Colorado State University-Pueblo’s student-run radio station, Rev 89, has made some major changes and improvements in recent months. Beginning in November of 2015, the station introduced voice tracking and live streaming, a first in the station’s 45-year history.
Rev 89 has also made some changes and upgraded their website, improving upon past versions. Owner and operator of Pueblo graphic design company Multi-Designs, Nicki Hart, designed the most recent website. Hart is also an alumna of CSU-Pueblo.
According to Jenna Mangino, the station’s faculty advisor, the site is able to do online contesting and feed stories from the CSU-Pueblo Today. An app is also in the works and will is expected launch sometime this year.
Expanding the radio station has had a wide variety of benefits. The website’s popularity has resulted in local businesses hoping to sponsor the station.
“The benefits have included reaching a global audience and expanding our listenership outside of Pueblo. Families of students from Colorado Springs, Denver, California, all over the nation or around the world, are finally able to tune in and listen to their loved one on air,” Mangino said. “It’s expanded our terrestrial signal and made it possible to take the station with you wherever you go. We’re very excited and proud that Rev 89 is now global.”
Running the website and keeping it up to date is now easier for the tech-savvy radio station staff. The Rev 89 staff is mainly focused on their on-air work when it comes to responsibilities.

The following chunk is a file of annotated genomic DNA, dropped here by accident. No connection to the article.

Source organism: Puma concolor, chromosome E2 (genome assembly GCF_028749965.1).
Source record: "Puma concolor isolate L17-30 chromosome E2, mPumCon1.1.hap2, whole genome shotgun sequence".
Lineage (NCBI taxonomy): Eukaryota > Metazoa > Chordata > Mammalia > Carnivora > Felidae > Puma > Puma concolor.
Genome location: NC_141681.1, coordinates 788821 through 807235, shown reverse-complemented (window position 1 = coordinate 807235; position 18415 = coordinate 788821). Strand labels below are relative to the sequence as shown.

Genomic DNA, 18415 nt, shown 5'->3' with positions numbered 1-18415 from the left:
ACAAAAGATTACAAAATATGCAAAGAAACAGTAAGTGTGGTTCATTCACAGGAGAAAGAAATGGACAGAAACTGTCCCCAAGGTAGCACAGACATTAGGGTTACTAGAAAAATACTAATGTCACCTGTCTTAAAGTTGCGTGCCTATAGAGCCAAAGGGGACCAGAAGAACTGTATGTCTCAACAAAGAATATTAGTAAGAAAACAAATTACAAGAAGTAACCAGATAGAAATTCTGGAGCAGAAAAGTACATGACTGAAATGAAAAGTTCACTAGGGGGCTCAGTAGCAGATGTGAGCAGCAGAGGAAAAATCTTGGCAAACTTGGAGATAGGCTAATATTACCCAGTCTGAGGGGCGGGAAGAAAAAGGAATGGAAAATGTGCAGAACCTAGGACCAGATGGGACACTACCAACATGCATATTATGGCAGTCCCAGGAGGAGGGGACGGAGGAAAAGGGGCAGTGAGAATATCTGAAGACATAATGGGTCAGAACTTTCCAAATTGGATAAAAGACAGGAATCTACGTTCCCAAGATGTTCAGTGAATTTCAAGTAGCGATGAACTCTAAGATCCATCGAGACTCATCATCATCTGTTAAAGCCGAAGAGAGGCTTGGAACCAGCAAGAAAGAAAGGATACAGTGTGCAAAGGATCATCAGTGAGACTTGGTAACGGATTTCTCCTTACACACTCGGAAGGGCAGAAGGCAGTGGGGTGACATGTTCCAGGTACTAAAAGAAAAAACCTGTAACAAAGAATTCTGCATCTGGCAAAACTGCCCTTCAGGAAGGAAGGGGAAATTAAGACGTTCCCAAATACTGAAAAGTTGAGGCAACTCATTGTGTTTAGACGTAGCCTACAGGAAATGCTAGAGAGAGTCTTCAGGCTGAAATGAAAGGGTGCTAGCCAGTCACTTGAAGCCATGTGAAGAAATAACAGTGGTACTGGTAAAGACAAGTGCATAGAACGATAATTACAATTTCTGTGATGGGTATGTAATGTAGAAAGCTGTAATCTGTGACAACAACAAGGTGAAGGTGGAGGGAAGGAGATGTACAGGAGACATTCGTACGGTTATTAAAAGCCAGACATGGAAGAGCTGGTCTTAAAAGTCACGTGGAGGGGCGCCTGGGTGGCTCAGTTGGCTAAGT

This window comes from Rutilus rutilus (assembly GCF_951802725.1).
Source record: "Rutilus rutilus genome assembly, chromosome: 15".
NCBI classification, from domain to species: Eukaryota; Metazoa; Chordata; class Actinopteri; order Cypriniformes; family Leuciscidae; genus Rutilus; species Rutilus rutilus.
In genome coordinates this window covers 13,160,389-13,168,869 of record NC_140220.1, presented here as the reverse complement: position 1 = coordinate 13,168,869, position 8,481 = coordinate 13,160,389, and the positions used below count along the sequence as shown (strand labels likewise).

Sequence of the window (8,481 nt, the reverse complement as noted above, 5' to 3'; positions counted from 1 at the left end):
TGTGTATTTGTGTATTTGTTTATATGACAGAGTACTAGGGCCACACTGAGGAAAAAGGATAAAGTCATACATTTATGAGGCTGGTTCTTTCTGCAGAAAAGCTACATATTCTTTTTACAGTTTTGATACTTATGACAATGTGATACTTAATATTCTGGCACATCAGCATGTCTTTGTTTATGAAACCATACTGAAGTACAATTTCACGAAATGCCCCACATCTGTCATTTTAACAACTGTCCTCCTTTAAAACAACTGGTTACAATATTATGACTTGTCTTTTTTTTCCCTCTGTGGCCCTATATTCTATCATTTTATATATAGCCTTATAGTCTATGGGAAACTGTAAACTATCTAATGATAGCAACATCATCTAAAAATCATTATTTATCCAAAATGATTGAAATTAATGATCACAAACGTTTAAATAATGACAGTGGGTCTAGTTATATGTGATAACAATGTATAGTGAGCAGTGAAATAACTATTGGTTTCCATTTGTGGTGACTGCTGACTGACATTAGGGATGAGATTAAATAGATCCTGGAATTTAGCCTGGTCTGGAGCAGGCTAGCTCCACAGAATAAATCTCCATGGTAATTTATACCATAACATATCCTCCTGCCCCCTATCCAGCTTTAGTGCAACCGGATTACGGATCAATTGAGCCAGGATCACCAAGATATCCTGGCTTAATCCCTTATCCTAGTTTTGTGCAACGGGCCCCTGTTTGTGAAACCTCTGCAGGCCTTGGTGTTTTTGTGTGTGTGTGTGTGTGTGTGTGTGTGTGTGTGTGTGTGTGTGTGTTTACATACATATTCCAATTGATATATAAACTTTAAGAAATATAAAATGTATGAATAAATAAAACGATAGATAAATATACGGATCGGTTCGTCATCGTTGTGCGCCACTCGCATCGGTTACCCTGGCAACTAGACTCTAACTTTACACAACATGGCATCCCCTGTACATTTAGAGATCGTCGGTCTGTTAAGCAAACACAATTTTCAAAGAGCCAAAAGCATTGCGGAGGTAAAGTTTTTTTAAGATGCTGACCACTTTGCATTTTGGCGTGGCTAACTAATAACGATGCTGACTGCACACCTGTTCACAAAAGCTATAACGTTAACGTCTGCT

The Rev 89 staff does everything from on-air work, voice tracking, production, producing daily news segments for the Five at Five to various other segments and hard work that comes with working at a successful radio station. The website provides a vast amount of exposure for the station while being easy to maintain.
Other changes that have been taking place recently include a new staff and implementing a radio automation system. This year’s Rev 89 staff is new and Mangino said she is excited to get everyone up to speed on the station’s new technology.
The station now has WideOrbit, a program Mangino called the most sophisticated radio automation system on Earth.
“The implementation of WideOrbit has changed the way we teach broadcasting in the department and is something the students really enjoy learning,” Mangino said.